I spent the Easter long weekend in California and spent a couple of nights at Joshua Tree Natinal Park and Anzo Borrego State Park in the south east of the state. My main targets were rodents: kangaroo rats in particular.
A three hour night drive through Joshua Tree was unproductive. Maybe the full moon, or maybe the temperature – still down in the mid 50s – was to blame as Fiona Reid and Vladimir Dinets were bombarded with kangaroo rats when they were there last October. I only saw one rodent cross the road: an unidentifiable kangaroo rat. A Bobcat did dash across the road at about 10 p.m. though, not far from the Cottonwood Campground and I saw plenty of Black-tailed Jackrabbits and Desert Cottontails. I camped on Bureau of Land Management land, just south of the park. The habitat didn’t look great but the next morning I had three different rodents in my traps.
A Pocket Mouse species that refused to leave the trap when I wanted it to, which then escaped.
A gorgeously fluffy Desert Kangaroo Rat, my main target for the night before. This species is supposed to weight 70 – 140 grams but this was a small one, only 40g. I imagine it must have been a youngster.
And a Desert Woodrat, a second lifer for me, which was extremely placid in the hand.
I spent Saturday exploring bridges in the Cibola National Wildlife Refuge. California Leafnosed Bats Macrotus waterhousi used to roost under at least one bridge in this area and I checked it out. No longer… though the east end of the bridge across the Colorado River, on Hart Mine Road, appeared to have an active night roost of a species, possibly Macrotus. I did see some Mexican Freetailed Bats in the cracks of the bridge a few miles to the north, just above where the Colorado River no longer forms the Arizona/California border (i.e Arizona is on both sides of the river).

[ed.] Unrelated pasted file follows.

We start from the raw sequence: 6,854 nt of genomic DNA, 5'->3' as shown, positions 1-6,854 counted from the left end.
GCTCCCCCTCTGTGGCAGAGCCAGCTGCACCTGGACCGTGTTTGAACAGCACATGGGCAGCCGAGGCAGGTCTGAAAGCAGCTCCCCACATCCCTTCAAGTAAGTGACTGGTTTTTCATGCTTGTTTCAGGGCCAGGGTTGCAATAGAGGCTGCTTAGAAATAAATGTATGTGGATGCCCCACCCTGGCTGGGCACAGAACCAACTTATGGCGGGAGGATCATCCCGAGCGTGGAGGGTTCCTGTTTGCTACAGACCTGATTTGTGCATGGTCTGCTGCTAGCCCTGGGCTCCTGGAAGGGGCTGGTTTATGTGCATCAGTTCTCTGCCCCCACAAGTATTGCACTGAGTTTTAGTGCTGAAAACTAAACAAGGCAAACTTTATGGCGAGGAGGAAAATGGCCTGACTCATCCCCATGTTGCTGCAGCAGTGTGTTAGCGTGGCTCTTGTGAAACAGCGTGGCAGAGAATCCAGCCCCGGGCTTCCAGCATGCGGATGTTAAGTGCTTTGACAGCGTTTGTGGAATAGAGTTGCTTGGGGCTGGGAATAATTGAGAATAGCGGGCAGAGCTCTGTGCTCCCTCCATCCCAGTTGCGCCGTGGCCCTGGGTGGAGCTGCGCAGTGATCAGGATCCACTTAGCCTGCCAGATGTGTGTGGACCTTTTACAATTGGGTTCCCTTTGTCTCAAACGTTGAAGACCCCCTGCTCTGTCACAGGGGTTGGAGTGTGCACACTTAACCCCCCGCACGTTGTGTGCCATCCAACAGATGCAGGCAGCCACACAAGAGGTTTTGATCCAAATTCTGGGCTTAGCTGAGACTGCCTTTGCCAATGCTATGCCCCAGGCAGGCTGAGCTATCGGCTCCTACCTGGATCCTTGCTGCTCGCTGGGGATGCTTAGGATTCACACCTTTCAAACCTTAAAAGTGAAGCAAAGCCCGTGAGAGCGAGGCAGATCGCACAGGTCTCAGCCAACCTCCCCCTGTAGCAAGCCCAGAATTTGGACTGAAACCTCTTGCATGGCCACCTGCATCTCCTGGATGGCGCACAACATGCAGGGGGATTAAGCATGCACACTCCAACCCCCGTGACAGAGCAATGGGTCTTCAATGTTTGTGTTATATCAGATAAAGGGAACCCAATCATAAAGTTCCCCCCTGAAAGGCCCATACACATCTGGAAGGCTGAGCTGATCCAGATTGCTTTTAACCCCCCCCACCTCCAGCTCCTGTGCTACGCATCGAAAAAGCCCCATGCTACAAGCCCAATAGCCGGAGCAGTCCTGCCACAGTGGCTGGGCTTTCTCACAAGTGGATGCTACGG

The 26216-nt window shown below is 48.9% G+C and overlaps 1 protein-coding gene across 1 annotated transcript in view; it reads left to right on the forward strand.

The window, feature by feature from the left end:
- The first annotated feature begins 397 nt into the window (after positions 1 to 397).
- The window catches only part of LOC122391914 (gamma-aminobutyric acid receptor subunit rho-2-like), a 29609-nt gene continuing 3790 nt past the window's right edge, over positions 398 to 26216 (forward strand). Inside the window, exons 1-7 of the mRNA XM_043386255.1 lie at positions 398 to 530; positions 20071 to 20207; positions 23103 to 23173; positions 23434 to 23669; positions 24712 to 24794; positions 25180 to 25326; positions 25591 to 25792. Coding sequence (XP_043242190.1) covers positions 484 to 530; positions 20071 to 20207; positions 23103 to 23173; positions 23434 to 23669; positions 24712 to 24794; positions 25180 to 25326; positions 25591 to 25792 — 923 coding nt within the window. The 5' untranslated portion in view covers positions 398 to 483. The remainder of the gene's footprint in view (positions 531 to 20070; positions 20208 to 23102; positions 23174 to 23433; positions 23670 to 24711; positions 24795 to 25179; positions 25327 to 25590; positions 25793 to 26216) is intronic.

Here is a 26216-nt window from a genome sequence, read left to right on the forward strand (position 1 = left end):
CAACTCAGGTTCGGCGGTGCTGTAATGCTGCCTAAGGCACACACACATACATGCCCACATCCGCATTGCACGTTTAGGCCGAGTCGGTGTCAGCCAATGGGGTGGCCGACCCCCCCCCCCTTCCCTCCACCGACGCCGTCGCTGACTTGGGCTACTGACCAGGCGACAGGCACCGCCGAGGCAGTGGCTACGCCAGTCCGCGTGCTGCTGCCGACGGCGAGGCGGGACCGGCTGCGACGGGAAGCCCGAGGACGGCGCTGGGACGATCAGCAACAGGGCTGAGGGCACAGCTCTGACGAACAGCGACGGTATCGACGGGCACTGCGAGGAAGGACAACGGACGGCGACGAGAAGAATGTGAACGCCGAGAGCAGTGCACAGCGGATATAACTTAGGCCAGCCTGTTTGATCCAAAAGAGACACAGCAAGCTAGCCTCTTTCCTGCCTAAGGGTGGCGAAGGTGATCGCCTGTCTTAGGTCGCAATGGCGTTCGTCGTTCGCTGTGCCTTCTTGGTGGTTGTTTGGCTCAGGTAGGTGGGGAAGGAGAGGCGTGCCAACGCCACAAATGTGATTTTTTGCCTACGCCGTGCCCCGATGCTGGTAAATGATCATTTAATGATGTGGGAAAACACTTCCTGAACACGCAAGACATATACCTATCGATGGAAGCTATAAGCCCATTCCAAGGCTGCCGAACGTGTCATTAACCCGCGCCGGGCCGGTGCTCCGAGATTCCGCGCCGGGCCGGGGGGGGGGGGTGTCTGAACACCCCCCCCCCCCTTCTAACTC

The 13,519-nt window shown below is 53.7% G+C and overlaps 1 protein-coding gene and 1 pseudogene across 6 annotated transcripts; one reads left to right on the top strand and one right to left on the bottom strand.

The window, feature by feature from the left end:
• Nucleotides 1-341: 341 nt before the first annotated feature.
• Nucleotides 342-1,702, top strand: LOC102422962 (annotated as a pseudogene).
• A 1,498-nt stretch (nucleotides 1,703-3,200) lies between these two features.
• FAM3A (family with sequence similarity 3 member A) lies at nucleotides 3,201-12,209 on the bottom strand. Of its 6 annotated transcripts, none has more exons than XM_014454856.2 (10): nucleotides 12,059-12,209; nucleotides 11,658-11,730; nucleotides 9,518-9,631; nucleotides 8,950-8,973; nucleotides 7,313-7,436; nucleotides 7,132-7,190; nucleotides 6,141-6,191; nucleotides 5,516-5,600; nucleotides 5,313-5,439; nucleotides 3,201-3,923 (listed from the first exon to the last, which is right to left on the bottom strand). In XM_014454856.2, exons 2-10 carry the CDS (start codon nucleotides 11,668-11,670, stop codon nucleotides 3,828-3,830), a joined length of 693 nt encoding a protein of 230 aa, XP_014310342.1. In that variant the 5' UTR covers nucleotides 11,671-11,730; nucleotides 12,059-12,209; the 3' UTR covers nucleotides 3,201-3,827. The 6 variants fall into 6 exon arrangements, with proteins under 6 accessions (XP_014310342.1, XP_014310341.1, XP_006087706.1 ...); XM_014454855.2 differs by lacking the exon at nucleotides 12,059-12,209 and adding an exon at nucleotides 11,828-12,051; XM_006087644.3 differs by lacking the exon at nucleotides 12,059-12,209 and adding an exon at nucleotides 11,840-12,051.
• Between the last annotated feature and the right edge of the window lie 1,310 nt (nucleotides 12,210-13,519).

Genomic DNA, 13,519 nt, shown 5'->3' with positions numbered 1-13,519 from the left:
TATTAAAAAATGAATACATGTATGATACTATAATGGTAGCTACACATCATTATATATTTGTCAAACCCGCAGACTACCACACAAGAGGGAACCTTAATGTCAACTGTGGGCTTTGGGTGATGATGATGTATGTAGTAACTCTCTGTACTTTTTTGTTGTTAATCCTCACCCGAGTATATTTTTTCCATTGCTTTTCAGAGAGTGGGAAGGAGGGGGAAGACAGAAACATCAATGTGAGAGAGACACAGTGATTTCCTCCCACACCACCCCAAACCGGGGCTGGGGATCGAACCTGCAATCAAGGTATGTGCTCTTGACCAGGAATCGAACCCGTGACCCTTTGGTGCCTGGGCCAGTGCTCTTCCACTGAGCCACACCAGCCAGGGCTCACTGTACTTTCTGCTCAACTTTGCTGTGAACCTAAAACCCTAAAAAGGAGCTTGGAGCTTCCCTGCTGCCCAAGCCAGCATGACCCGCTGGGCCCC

The next night I stayed at Borrego Springs, where I was looking for Dulzura Kangaroo Rats in Anzo Borrego State Park. Vladimir Dinets told me that they were common in the campsite and I saw three or four kangaroo rats in the evening and another four just before dawn the next morning. I satisfied myself that at least one of these was a Dulzura Kangaroo Rat. The rest I am not sure about… I only got a brief glimpse of each animal and they might have been Merriam’s Kangaroo Rats. I usually have considerable difficulty getting a prolonged look at any kangaroo rat: they generally bolt as soon as I shine a light on them. Does anyone have a better technique for observing this species? But Vladimir has seen only Dulzura Kangaroo Rats in the campground, which is reassuring, although Curtis Hart sent me a photograph of a Merriam’s he saw there. Which is not reassuring!
Other mammals there included a Kit Fox at dusk, and more Black-tailed Jackrabbits and Desert Cottontails.